The NASW Legal Defense Fund celebrated a long-awaited victory in the Iowa Supreme Court case Gartner v. Iowa Department of Public Health.
On May 3, the court ruled that married same-sex couples have the same rights as married opposite-sex couples in applying the presumption of parentage law, where one member of the couple gives birth to a child and the other member of the couple is legally presumed to be the child’s parent and both their names are to be placed on the child’s birth certificate.
In its ruling, the court noted, “It is important for our laws to recognize that married lesbian couples who have children enjoy the same benefits and burdens as married opposite-sex couples who have children. By naming the nonbirthing spouse on the birth certificate of a married lesbian couple’s child, the child is ensured support from that parent and the parent establishes fundamental legal rights at the moment of birth.”
NASW, through its Legal Defense Fund, filed an amicus brief in the case in May 2012. The brief urged the court to affirm the district court’s judgment, ordering the state health department to issue a birth certificate naming both mothers as parents.
The brief noted that research strongly supports that a child’s best interests are met by protection of attachment bonds that naturally form between children and their parents, regardless of genetics and sex of each parent.
A pro bono legal team headed by Lance W. Lange at Faegre Baker Daniels LLP filed NASW’s amicus brief.
NASW, through the LDF, filed an amicus brief in the Court of Appeals for the First District of Texas in the case Berwick v. Wagner, in support of the parental rights of a gay father whose relationship with his child is being challenged in Texas courts.
The case involves former couple Jerry Berwick and Richard Wagner. The pair used assisted reproductive technology to have a child together and have California paternity orders recognizing them both as the child’s legal parents. They are jointly named as the child’s parents on the birth certificate. The couple raised the child together as a couple in Texas until 2008 when Berwick ended the relationship, married a woman, and has since sought to be the child’s only parent.
Berwick is seeking Wagner to be declared a non-parent on the basis that Wagner is not a biological parent.
The amicus brief notes that 30 years of peer-reviewed social science research conclusively establishes that when a child’s attachment relationship with any parent — including a nonbiological parent — is severed, the emotional and psychological harm to the child can be significant.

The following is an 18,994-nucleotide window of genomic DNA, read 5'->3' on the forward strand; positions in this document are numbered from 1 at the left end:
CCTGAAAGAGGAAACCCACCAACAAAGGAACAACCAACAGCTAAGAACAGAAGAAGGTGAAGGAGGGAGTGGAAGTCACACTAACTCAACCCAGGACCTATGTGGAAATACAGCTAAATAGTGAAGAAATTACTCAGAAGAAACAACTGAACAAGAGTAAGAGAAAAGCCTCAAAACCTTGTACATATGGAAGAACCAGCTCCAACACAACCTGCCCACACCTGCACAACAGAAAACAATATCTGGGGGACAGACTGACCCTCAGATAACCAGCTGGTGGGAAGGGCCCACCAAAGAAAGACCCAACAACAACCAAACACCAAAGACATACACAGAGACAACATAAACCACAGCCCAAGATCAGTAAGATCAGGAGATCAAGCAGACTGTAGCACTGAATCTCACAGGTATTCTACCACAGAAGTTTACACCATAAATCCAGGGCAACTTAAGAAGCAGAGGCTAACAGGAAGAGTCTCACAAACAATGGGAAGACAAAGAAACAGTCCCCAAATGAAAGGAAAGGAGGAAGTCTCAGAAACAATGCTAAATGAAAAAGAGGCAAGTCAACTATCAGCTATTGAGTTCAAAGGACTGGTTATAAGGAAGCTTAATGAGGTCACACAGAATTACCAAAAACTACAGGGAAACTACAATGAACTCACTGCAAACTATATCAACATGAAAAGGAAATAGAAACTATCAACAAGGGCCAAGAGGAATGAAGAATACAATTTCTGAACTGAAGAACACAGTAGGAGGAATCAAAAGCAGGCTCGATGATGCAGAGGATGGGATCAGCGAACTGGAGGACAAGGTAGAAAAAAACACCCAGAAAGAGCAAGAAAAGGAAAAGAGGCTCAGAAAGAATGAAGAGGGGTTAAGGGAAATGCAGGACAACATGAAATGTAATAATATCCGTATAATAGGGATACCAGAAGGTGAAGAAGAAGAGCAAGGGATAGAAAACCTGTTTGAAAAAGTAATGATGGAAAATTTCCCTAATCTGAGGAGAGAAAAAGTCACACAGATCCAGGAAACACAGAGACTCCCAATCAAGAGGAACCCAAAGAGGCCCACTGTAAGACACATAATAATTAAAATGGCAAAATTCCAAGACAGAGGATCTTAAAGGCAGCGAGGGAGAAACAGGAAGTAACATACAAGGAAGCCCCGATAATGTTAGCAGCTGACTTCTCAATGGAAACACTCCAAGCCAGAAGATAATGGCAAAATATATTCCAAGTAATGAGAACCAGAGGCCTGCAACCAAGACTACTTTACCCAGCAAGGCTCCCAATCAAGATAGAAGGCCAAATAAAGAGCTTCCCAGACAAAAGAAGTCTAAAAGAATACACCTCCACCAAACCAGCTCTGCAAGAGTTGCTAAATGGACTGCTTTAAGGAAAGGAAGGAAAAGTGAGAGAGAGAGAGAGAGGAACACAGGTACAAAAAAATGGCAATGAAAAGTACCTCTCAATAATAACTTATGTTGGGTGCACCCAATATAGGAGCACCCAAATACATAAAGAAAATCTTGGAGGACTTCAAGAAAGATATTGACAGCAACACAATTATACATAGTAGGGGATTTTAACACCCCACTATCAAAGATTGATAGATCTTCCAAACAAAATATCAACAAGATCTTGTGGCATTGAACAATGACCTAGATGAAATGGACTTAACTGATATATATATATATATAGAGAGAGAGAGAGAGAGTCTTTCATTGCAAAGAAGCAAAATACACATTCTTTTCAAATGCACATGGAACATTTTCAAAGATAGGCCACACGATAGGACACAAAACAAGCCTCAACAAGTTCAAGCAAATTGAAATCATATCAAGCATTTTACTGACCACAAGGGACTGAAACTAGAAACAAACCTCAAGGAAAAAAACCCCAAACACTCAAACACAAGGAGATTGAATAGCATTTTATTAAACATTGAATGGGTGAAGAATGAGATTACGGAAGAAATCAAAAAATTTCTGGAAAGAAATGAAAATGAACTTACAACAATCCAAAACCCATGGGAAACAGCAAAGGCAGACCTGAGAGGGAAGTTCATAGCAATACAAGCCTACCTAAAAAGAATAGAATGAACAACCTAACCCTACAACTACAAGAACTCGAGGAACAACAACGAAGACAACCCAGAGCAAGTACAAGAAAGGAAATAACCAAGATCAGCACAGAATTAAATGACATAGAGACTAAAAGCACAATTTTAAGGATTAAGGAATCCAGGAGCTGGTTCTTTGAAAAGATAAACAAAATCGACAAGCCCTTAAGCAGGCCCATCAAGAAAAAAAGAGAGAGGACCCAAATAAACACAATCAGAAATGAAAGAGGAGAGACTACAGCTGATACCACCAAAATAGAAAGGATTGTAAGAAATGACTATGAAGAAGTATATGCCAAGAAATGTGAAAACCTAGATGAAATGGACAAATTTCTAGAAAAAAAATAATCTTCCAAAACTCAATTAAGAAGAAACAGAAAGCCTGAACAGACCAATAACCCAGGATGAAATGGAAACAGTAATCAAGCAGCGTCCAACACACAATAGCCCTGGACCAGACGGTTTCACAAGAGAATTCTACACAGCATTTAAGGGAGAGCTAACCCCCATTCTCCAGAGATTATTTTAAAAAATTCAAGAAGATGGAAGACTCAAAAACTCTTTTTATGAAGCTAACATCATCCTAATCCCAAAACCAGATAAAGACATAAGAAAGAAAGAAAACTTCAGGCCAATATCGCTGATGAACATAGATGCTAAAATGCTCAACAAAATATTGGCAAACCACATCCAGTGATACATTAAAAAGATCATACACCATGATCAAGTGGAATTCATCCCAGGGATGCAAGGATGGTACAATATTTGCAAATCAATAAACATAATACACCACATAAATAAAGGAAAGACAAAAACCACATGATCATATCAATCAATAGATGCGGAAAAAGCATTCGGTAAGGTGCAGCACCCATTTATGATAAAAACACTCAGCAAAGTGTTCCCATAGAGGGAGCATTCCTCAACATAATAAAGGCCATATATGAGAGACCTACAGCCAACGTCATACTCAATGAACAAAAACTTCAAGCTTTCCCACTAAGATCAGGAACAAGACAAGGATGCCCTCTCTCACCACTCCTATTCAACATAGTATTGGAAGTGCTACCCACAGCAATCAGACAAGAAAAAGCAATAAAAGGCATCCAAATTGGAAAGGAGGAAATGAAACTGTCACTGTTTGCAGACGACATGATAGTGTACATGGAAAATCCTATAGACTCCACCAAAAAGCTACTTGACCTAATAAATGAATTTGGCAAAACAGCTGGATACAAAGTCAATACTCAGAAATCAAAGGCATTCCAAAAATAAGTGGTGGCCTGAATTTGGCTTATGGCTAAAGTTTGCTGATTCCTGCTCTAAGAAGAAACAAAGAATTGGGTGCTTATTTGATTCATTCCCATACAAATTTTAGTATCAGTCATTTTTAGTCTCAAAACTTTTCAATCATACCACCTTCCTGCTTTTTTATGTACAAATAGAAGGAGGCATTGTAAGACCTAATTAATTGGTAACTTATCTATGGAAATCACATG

The brief notes that when a same-sex couple separates, their children will mourn for the absent nonbiological parent just as they would for an absent biological or married parent after separation.
The brief seeks to affirm the trial court’s ruling that Wager be declared a legal parent and reject Berwick’s efforts to declare him a non-parent.
NASW filed an amicus brief in the Ohio 4th District Court of Appeals in the case Ohio v. Clemons. The case involves Astasia Clemons, who gave birth to a healthy baby girl in 2011. The baby’s meconium tested positive for THC, morphine and oxycodone. In 2012, Clemons pleaded no contest to corrupting another with drugs, a felony for which she was sentenced to serve two years in prison.
In her appeal to overturn the conviction, the amicus brief states that if the court upholds Clemons’ conviction, any pregnant woman in Ohio who confides in her health care provider that she has used drugs risks being charged criminally, which would undermine the provider/patient relationship. It argues that the societal interest in protecting maternal and fetal health is “undermined, not advanced, by the judicial expansion of the Corrupting Another with Drugs law to apply to pregnant women who seek to continue their pregnancies to term despite using or being prescribed certain drugs, or having a drug problem.”
Open communication between drug-dependent pregnant women and their health care providers is critical, and courts have long viewed confidentiality as fundamental to this relationship, the brief explains.
It also notes that there is no conclusive evidence that exposure to illegal drugs causes harm that is greater than or different from harm resulting from legal drugs and innumerable actions, conditions and circumstances common to pregnant women.
These and other NASW LDF cases can be found online: Amicus Brief Database.
Legal Defense Fund
The NASW LDF annual report is available online.
2013 cases included 12 favorable court decisions that were reached in the fiscal year in cases in which amicus briefs were filed on behalf of NASW through the LDF.
The topics addressed in NASW’s briefs cover a broad range of issues, such as the death penalty, juvenile justice, post-partum psychosis and criminal sentencing, same-sex marriage, child custody and adoption for same-sex couples, and rights of pregnant women.